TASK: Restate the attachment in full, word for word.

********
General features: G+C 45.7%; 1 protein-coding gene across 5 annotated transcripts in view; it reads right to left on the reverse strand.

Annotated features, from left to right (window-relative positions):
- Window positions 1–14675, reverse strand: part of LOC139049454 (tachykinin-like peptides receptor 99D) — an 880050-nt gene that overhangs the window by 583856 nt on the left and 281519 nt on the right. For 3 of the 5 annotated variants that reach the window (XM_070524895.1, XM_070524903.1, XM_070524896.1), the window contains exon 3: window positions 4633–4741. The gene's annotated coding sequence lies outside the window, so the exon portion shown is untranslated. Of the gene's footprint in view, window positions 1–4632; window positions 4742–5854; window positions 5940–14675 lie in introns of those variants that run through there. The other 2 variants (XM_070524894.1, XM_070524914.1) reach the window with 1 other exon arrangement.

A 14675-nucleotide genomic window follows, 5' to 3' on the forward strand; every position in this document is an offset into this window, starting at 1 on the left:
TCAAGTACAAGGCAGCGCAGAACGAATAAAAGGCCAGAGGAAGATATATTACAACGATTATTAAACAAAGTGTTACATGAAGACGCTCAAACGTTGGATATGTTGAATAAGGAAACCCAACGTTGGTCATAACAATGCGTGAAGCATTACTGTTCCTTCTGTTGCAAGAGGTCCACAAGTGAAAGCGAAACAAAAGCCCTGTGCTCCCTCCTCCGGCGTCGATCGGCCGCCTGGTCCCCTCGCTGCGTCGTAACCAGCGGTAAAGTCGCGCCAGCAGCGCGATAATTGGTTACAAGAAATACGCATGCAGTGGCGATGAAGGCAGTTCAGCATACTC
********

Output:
General features: G+C 45.7%; 1 protein-coding gene across 5 annotated transcripts in view; it reads right to left on the reverse strand.

Annotated features, from left to right (window-relative positions):
- Window positions 1–14675, reverse strand: part of LOC139049454 (tachykinin-like peptides receptor 99D) — an 880050-nt gene that overhangs the window by 583856 nt on the left and 281519 nt on the right. For 3 of the 5 annotated variants that reach the window (XM_070524895.1, XM_070524903.1, XM_070524896.1), the window contains exon 3: window positions 4633–4741. The gene's annotated coding sequence lies outside the window, so the exon portion shown is untranslated. Of the gene's footprint in view, window positions 1–4632; window positions 4742–5854; window positions 5940–14675 lie in introns of those variants that run through there. The other 2 variants (XM_070524894.1, XM_070524914.1) reach the window with 1 other exon arrangement.

A 14675-nucleotide genomic window follows, 5' to 3' on the forward strand; every position in this document is an offset into this window, starting at 1 on the left:
TCAAGTACAAGGCAGCGCAGAACGAATAAAAGGCCAGAGGAAGATATATTACAACGATTATTAAACAAAGTGTTACATGAAGACGCTCAAACGTTGGATATGTTGAATAAGGAAACCCAACGTTGGTCATAACAATGCGTGAAGCATTACTGTTCCTTCTGTTGCAAGAGGTCCACAAGTGAAAGCGAAACAAAAGCCCTGTGCTCCCTCCTCCGGCGTCGATCGGCCGCCTGGTCCCCTCGCTGCGTCGTAACCAGCGGTAAAGTCGCGCCAGCAGCGCGATAATTGGTTACAAGAAATACGCATGCAGTGGCGATGAAGGCAGTTCAGCATACTC